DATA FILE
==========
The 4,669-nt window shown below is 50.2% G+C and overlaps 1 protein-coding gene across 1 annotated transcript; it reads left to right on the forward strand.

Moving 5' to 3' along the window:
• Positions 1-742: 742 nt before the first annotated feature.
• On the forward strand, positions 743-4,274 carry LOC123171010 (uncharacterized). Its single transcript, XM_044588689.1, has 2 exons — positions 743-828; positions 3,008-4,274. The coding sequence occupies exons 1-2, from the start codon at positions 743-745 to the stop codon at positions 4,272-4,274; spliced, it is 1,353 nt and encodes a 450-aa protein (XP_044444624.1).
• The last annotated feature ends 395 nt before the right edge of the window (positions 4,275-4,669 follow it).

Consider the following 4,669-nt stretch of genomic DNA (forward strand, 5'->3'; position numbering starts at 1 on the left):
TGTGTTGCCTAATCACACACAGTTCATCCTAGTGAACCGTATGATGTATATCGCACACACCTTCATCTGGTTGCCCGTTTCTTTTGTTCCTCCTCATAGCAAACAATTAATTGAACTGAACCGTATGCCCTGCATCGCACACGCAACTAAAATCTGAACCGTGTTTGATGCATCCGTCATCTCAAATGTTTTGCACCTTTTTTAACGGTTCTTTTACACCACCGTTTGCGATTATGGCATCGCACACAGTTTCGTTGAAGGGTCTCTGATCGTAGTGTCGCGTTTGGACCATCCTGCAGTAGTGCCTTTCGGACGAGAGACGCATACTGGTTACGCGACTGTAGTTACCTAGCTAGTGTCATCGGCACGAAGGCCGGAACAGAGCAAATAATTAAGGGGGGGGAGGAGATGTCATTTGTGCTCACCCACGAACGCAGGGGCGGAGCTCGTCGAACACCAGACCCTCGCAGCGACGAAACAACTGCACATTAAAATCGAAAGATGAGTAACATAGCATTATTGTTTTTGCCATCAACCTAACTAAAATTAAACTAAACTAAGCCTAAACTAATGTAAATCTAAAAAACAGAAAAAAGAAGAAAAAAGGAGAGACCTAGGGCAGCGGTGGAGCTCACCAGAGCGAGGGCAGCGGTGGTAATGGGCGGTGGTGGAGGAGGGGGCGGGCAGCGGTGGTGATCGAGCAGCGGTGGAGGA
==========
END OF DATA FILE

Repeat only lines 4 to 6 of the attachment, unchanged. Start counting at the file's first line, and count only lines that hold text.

• On the forward strand, positions 743-4,274 carry LOC123171010 (uncharacterized). Its single transcript, XM_044588689.1, has 2 exons — positions 743-828; positions 3,008-4,274. The coding sequence occupies exons 1-2, from the start codon at positions 743-745 to the stop codon at positions 4,272-4,274; spliced, it is 1,353 nt and encodes a 450-aa protein (XP_044444624.1).
• The last annotated feature ends 395 nt before the right edge of the window (positions 4,275-4,669 follow it).

Consider the following 4,669-nt stretch of genomic DNA (forward strand, 5'->3'; position numbering starts at 1 on the left):